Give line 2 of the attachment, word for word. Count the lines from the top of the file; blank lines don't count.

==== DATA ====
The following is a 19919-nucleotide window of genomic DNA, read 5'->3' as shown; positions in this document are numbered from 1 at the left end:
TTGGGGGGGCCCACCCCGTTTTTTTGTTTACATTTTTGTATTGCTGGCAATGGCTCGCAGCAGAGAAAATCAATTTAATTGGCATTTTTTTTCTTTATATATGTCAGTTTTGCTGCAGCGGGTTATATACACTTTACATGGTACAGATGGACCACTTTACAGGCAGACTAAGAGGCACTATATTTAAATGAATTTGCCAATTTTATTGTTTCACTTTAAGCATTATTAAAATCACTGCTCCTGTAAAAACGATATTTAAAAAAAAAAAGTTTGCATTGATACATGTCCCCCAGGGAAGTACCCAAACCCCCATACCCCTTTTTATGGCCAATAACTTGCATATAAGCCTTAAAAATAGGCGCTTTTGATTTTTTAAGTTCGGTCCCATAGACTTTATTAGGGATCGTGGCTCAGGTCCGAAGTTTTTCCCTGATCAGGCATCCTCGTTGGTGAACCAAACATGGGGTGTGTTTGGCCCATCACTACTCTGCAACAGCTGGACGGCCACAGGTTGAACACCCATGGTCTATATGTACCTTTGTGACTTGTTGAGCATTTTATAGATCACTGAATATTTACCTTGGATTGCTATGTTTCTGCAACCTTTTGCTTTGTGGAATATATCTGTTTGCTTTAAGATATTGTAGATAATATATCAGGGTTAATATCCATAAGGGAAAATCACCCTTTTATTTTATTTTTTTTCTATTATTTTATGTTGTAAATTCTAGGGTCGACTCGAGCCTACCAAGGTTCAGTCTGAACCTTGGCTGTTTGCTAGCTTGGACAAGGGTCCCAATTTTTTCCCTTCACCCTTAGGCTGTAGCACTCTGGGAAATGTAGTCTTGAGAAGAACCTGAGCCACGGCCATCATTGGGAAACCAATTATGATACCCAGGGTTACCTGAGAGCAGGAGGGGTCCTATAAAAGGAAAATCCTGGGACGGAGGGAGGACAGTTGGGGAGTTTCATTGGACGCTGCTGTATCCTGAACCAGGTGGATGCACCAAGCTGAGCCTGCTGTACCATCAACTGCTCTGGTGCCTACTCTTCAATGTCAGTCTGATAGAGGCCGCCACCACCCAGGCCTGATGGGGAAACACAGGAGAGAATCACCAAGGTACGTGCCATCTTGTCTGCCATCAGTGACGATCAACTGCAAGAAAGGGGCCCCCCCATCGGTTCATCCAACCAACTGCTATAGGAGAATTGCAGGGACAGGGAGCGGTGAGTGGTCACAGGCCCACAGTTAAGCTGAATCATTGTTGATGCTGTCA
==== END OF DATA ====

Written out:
TTGGGGGGGCCCACCCCGTTTTTTTGTTTACATTTTTGTATTGCTGGCAATGGCTCGCAGCAGAGAAAATCAATTTAATTGGCATTTTTTTTCTTTATATATGTCAGTTTTGCTGCAGCGGGTTATATACACTTTACATGGTACAGATGGACCACTTTACAGGCAGACTAAGAGGCACTATATTTAAATGAATTTGCCAATTTTATTGTTTCACTTTAAGCATTATTAAAATCACTGCTCCTGTAAAAACGATATTTAAAAAAAAAAAGTTTGCATTGATACATGTCCCCCAGGGAAGTACCCAAACCCCCATACCCCTTTTTATGGCCAATAACTTGCATATAAGCCTTAAAAATAGGCGCTTTTGATTTTTTAAGTTCGGTCCCATAGACTTTATTAGGGATCGTGGCTCAGGTCCGAAGTTTTTCCCTGATCAGGCATCCTCGTTGGTGAACCAAACATGGGGTGTGTTTGGCCCATCACTACTCTGCAACAGCTGGACGGCCACAGGTTGAACACCCATGGTCTATATGTACCTTTGTGACTTGTTGAGCATTTTATAGATCACTGAATATTTACCTTGGATTGCTATGTTTCTGCAACCTTTTGCTTTGTGGAATATATCTGTTTGCTTTAAGATATTGTAGATAATATATCAGGGTTAATATCCATAAGGGAAAATCACCCTTTTATTTTATTTTTTTTCTATTATTTTATGTTGTAAATTCTAGGGTCGACTCGAGCCTACCAAGGTTCAGTCTGAACCTTGGCTGTTTGCTAGCTTGGACAAGGGTCCCAATTTTTTCCCTTCACCCTTAGGCTGTAGCACTCTGGGAAATGTAGTCTTGAGAAGAACCTGAGCCACGGCCATCATTGGGAAACCAATTATGATACCCAGGGTTACCTGAGAGCAGGAGGGGTCCTATAAAAGGAAAATCCTGGGACGGAGGGAGGACAGTTGGGGAGTTTCATTGGACGCTGCTGTATCCTGAACCAGGTGGATGCACCAAGCTGAGCCTGCTGTACCATCAACTGCTCTGGTGCCTACTCTTCAATGTCAGTCTGATAGAGGCCGCCACCACCCAGGCCTGATGGGGAAACACAGGAGAGAATCACCAAGGTACGTGCCATCTTGTCTGCCATCAGTGACGATCAACTGCAAGAAAGGGGCCCCCCCATCGGTTCATCCAACCAACTGCTATAGGAGAATTGCAGGGACAGGGAGCGGTGAGTGGTCACAGGCCCACAGTTAAGCTGAATCATTGTTGATGCTGTCA